Karl Landsteiner Institute for Neuroimmunological and Neurodegenerative Disorders

Vienna, Austria

Karl Landsteiner Institute for Neuroimmunological and Neurodegenerative Disorders

Vienna, Austria
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Kornek B.,Medical University of Vienna | Aboul-Enein F.,Medical University of Vienna | Rostasy K.,Innsbruck Medical University | Steiner I.,Center for Medical Statistics | And 12 more authors.
JAMA Neurology | Year: 2013

Importance: Given the high frequency of failure of firstline therapies, there is an urgent need for second-line treatment strategies for pediatric patients with multiple sclerosis (MS). Objective: To report the use of natalizumab in pediatric MS. Natalizumab, a humanized monoclonal antibody targeting α4 integrin, is effective against active relapsingremitting MS in adults. Design: Retrospective study. Setting: Eleven centers for neurology and pediatric neurology in Germany and Austria. Participants: A total of 20 pediatric patients with MS who started treatment with natalizumab prior to 18 years of age. These patients underwent magnetic resonance imaging as clinically indicated, despite the fact that 19 of these 20 patients were undergoing first-line diseasemodifying therapy. The mean (SD) age at initiation of natalizumab therapy was 16.7 (1.1) years, and the mean (SD) pretreatment period was 18 (10) months. Intervention: Natalizumab, 300 mg every 4 weeks. Main Outcome Measures: Annualized relapse rates, Expanded Disability Status Scale scores, number of new T2/fluid-attenuated inversion recovery lesions and contrastenhancing lesions on magnetic resonance imaging, number of adverse events, the prevalence of neutralizing antibodies against natalizumab, and serum JC virus-antibody status. Results: Treatment with natalizumab was associated with reductions in mean annualized relapse rates (3.7 without treatment vs 0.4 with treatment; P<.001), median Expanded Disability Status Scale scores (2 without treatment vs 1 with treatment; P<.02), and mean number of new T2/fluid-attenuated inversion recovery lesions per year (7.8 without treatment vs 0.5 with treatment; P<.001). Two patients developed high-titer neutralizing antibodies against natalizumab and had to stop therapy. Adverse events included headaches, asthenia, infections, and hypersensitivity. Abnormal laboratory results were found for 8 patients. JC virus antibodies were found in 5 of 13 patients. After the discontinuation of natalizumab therapy, relapse activity occurred in 6 of 8 patients within 6 months. Conclusions and Relevance: Our data indicate that natalizumab may be safe and effective against MS in pediatric patients with breakthrough disease. © 2013 American Medical Association. All rights reserved.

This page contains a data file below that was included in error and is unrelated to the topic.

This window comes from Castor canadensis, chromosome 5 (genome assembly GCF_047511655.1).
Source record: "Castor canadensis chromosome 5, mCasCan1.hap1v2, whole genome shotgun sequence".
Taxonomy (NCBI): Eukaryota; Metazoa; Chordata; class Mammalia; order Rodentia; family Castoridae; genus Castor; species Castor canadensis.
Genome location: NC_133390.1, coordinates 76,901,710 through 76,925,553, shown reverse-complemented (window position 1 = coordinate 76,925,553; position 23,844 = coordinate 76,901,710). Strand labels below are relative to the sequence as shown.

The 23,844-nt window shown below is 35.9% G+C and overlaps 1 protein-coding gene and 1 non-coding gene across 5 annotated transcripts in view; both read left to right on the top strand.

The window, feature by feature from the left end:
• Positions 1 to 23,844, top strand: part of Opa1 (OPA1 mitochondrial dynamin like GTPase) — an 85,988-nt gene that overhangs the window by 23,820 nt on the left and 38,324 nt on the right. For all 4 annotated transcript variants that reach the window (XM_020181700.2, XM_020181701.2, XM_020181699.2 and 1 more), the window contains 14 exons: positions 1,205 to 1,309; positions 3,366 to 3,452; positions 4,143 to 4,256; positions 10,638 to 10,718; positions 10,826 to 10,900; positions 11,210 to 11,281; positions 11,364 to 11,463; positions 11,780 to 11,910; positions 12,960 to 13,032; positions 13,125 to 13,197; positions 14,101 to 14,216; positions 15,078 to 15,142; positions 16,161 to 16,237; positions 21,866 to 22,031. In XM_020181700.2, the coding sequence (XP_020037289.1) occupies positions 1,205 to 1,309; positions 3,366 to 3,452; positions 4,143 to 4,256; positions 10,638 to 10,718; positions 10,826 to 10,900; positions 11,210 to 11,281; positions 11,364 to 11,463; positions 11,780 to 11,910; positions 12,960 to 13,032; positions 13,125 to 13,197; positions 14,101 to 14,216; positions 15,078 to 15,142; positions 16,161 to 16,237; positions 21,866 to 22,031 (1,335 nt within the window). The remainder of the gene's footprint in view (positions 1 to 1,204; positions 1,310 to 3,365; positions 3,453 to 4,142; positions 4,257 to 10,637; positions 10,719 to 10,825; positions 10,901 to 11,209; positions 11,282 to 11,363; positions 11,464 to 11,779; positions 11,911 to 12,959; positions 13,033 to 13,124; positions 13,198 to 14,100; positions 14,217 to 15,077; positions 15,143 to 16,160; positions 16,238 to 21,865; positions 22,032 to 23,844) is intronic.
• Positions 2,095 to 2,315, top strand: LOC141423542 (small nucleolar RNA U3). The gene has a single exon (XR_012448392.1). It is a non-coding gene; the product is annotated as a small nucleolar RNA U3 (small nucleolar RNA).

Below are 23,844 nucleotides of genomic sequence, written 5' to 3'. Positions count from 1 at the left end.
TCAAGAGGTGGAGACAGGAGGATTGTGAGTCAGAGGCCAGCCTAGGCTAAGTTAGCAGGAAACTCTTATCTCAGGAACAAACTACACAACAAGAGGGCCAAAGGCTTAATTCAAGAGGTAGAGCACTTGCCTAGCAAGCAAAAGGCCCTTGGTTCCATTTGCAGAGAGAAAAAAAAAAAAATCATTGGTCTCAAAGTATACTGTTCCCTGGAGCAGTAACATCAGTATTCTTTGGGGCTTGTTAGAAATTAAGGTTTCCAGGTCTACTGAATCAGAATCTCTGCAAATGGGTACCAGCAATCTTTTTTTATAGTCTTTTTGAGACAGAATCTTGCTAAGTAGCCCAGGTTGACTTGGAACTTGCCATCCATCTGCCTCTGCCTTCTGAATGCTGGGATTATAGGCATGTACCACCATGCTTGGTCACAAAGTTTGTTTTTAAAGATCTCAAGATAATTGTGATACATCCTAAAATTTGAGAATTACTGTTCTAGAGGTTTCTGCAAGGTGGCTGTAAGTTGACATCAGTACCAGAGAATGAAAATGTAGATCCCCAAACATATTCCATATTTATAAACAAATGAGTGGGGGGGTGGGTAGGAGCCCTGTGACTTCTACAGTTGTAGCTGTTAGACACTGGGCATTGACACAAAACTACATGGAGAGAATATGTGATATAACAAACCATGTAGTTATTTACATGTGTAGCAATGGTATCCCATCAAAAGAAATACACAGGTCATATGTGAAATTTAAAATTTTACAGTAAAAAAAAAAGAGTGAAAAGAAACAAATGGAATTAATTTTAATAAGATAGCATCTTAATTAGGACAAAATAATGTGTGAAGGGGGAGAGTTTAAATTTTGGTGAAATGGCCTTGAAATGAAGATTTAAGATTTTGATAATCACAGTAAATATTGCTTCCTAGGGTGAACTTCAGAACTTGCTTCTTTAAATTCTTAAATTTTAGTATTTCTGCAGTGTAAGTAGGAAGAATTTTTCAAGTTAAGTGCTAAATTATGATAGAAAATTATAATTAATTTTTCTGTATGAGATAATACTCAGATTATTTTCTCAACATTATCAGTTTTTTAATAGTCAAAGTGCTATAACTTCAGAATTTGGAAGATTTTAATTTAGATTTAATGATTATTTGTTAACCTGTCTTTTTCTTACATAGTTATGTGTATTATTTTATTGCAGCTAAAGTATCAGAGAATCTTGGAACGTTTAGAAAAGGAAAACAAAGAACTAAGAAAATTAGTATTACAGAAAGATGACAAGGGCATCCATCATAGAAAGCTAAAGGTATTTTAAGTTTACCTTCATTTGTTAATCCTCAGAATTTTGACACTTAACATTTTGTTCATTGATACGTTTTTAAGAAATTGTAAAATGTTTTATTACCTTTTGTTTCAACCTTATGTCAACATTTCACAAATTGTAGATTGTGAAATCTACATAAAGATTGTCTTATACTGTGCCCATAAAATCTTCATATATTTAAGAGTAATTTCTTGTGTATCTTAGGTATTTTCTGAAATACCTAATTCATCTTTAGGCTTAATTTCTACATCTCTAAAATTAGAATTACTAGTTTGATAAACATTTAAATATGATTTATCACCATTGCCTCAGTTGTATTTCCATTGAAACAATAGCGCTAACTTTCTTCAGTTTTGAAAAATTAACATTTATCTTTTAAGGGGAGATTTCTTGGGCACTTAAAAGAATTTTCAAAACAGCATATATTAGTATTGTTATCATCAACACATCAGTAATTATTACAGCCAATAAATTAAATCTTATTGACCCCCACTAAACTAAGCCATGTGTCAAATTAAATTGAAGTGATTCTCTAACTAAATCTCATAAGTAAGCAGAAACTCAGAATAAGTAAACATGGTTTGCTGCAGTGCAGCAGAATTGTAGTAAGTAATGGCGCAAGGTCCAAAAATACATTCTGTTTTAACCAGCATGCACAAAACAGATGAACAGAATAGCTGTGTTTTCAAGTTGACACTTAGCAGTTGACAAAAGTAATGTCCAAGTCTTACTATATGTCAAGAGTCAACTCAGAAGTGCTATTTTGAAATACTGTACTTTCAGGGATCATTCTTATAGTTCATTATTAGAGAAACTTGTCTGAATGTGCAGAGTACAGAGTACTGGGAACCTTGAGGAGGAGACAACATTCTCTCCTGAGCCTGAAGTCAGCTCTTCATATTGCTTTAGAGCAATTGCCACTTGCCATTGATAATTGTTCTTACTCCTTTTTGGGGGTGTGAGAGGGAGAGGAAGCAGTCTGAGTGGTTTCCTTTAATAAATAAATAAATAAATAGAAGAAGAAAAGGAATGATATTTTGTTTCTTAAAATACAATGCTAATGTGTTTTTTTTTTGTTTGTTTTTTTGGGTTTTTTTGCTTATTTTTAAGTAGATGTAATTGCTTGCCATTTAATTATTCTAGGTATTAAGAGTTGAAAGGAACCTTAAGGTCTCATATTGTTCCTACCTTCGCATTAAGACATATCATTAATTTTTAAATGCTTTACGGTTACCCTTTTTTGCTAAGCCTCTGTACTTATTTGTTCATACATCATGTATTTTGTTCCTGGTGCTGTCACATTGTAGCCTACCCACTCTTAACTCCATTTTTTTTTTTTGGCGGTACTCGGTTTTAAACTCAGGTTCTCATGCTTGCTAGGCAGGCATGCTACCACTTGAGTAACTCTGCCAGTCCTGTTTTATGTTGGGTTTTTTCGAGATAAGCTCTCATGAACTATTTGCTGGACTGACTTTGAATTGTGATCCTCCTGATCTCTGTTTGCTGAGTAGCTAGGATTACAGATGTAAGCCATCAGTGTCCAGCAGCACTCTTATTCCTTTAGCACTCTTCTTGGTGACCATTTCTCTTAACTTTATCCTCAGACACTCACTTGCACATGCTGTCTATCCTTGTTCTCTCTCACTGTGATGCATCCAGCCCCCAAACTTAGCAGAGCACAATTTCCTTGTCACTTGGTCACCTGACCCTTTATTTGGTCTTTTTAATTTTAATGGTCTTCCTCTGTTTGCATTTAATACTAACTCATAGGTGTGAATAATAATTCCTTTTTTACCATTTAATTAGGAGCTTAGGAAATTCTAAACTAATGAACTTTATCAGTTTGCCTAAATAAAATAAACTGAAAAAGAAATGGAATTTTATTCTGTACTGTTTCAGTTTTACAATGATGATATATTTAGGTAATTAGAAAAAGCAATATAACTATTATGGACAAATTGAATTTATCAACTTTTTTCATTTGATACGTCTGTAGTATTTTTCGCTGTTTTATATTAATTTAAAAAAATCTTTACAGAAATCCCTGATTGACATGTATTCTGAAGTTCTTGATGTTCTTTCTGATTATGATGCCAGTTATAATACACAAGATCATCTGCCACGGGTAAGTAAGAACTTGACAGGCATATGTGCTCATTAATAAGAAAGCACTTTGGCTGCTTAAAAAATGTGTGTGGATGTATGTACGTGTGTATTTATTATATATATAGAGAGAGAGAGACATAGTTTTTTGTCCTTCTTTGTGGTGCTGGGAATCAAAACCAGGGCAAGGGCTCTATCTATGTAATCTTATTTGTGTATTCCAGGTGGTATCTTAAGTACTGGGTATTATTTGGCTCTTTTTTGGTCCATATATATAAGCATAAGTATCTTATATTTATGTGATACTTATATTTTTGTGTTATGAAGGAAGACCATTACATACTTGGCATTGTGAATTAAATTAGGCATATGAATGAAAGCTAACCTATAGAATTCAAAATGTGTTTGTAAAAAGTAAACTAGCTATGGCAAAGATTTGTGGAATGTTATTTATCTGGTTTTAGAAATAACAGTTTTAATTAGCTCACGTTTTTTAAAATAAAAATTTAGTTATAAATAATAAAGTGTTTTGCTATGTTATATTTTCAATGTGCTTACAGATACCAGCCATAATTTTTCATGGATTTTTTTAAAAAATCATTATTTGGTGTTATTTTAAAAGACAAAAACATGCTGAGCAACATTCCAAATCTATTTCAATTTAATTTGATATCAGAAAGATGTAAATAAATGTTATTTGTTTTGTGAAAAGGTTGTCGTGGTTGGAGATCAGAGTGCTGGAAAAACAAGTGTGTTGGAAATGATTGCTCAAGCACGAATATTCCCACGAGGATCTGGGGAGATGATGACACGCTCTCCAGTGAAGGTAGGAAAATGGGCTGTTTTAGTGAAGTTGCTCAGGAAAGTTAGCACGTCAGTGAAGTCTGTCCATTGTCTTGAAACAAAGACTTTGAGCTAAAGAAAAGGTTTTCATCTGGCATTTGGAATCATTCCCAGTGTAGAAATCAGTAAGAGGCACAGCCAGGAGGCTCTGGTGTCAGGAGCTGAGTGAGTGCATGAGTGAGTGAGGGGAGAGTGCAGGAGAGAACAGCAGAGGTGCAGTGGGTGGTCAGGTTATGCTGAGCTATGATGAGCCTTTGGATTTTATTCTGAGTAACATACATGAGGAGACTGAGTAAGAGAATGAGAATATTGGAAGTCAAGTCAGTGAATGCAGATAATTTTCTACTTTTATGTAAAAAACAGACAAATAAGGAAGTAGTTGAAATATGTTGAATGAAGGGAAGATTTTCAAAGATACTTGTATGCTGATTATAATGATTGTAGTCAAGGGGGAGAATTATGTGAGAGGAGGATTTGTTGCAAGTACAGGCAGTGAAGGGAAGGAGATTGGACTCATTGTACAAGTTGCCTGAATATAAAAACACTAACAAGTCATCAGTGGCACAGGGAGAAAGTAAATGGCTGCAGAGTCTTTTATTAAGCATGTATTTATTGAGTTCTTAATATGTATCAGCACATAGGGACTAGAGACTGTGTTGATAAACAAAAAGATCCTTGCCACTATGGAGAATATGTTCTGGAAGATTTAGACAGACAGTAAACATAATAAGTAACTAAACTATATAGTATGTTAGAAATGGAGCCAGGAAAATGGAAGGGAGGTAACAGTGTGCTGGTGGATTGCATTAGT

Jarius S.,University of Heidelberg | Franciotta D.,National Neurological Institute C Mondino | Paul F.,Charité - Medical University of Berlin | Bergamaschi R.,National Neurological Institute C Mondino | And 6 more authors.
Journal of the Neurological Sciences | Year: 2012